• reduces operational costs incurred by current certification procedures and paper-based processes for shipments from Italy to the US.

Portability of information across the COI supply chain, via connections between the companies’ diverse production and transportation management software, comes from using Oracle REST APIs to update and query information in the distributed ledger. In turn, this reduces operational costs and means fewer human errors. By automating each step of traceability – from the bottling facility in Italy to the US ports — there is increased mutual trust as well as information sharing – all in the pursuit of the common goal of ensuring customers have faith in the EVOO product.

Smart contracts

COI has exploited blockchain to implement smart contracts to:

  • establish commercial terms
  • provide interested parties access to an immutable record of their agreements
  • reduce delays along the supply chain
  • eliminate contract-related disputes and execution errors.

For example, for shipments of COI’s Bellucci Premium EVOO from Italy to the US, use the automation provided by Oracle Blockchain Platform to simplify the implementation of smart contract conditions – such as matching purchase orders, invoices and shipping information – prior to triggering payments. The added confidence and transparency should:

  • improve collaboration between all the commercial parties
  • provide the information which consumers value when looking for quality products
  • support the credibility and excellence of COI’s small farm participants.

Enterprise Times: what does this mean

As described earlier, the olive oil industry – for those in the know – has a chequered history, not least in Italy. EVOO, the best olive oil, is a premium product commanding premium prices, which makes it attractive for those who wish to deceive.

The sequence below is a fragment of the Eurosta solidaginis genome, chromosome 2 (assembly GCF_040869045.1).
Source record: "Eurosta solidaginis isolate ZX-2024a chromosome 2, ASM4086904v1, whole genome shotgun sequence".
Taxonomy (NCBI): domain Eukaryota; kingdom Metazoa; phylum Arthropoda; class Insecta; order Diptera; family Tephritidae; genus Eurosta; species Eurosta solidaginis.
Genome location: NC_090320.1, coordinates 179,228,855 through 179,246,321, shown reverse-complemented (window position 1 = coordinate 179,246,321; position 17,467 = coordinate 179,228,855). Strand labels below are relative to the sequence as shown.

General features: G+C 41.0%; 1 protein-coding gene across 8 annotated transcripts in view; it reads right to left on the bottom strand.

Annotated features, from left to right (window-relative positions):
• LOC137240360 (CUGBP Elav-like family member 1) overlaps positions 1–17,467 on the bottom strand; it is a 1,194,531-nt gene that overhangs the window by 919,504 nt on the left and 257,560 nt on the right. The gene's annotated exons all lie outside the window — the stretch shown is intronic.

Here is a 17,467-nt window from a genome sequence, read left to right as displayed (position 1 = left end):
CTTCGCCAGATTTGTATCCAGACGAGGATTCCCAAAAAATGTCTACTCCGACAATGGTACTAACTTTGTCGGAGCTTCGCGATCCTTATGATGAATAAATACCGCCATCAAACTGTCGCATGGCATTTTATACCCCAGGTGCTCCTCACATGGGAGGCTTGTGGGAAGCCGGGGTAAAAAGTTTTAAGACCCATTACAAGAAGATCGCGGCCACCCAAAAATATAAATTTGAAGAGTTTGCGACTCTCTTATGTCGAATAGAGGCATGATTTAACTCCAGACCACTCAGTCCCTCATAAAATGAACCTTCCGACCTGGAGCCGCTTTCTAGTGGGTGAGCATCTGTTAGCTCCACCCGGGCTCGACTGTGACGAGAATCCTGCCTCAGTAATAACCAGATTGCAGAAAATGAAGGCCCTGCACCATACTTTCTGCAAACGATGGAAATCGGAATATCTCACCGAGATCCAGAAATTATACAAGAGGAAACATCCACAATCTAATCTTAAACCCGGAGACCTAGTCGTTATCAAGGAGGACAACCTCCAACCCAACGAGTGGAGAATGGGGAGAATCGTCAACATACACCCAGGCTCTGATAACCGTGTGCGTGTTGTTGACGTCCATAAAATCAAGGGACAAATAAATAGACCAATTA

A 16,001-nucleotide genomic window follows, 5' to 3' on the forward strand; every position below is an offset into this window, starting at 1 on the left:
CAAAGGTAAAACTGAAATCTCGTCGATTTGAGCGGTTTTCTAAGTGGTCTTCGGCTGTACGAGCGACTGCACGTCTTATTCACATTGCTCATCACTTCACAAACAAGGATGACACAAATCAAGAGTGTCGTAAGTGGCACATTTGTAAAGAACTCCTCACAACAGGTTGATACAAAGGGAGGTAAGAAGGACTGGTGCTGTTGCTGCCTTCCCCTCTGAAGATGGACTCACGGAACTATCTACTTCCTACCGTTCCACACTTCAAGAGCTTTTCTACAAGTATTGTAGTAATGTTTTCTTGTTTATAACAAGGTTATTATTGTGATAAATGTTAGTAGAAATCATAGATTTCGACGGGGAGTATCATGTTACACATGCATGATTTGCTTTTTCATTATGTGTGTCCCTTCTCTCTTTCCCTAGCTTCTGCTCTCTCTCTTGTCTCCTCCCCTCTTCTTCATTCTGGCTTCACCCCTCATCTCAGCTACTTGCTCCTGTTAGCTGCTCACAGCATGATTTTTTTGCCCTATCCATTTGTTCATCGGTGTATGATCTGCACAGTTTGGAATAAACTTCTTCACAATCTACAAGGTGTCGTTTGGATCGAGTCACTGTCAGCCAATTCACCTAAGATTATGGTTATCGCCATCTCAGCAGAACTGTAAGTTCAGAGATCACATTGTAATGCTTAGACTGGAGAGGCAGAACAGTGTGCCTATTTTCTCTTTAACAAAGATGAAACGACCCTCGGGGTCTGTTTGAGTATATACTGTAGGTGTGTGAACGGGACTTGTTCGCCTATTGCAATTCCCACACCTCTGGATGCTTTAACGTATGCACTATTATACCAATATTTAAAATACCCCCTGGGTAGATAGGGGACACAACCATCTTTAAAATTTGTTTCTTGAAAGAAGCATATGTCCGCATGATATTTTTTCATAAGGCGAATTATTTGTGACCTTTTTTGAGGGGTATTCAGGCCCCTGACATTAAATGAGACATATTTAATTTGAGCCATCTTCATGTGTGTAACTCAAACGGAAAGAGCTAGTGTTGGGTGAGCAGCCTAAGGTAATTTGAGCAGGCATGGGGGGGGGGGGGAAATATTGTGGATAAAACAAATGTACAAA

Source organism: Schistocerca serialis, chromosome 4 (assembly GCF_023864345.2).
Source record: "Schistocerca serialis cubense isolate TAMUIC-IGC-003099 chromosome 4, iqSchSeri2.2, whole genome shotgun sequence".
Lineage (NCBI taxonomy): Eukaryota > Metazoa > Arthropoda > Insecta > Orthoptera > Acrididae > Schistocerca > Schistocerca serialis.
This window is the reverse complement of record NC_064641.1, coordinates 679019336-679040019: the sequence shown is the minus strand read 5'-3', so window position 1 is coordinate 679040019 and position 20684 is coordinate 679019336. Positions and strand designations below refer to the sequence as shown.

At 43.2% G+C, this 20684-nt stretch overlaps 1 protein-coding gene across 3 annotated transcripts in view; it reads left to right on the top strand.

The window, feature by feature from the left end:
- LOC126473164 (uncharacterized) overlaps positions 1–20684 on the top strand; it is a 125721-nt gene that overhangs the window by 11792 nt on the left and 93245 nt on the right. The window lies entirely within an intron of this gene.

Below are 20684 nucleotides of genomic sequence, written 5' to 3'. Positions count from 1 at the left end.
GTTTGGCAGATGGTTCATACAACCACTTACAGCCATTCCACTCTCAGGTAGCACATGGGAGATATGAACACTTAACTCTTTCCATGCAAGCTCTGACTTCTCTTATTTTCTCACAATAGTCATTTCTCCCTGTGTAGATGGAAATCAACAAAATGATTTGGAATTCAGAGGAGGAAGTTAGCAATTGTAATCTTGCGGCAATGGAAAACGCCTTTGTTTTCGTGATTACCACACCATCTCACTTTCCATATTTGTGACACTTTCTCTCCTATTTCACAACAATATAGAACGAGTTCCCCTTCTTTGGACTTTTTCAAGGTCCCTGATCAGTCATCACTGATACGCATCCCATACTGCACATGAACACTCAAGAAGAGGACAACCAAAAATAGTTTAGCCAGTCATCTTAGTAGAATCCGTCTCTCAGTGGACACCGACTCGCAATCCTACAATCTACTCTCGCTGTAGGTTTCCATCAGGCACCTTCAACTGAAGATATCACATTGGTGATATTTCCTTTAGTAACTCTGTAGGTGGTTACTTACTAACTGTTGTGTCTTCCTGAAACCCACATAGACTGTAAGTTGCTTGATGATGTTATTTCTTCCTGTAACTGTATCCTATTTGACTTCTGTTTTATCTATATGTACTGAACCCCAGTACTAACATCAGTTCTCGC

A little understood contributing factor to EVOO being susceptible to fraud is that the expertise to discern between ‘good’ and ‘bad’ olive oil is an uncommon skill, even in the olive oil producer world. In consumers it is even more rare. Unlike wine, where there is a highly developed ‘quality tasting infrastructure’, there is no equivalent to Parker’s wine guides or evaluations. This means that  EVOO and its good name is ‘too easy’ to malign with poor quality olive oil.

This COI initiative with EVOO on a blockchain makes sense, both in the supply chain simplifications and in confirming consumer confidence. But, arguably, it does not go far enough.

From bottling facility to the US port of entry leaves plenty of room for improvement. COI would further strengthen its quality assurances if there was more information:

  • before the bottling – about the producer, the owner of the olive trees, and how long the olives took between picking and pressing
  • about what happens between the US port of entry and the store shelf.

Enterprise Times hopes that such additions will come with time.

The author has an ongoing interest in EVOO and olive oil, from research for his novel: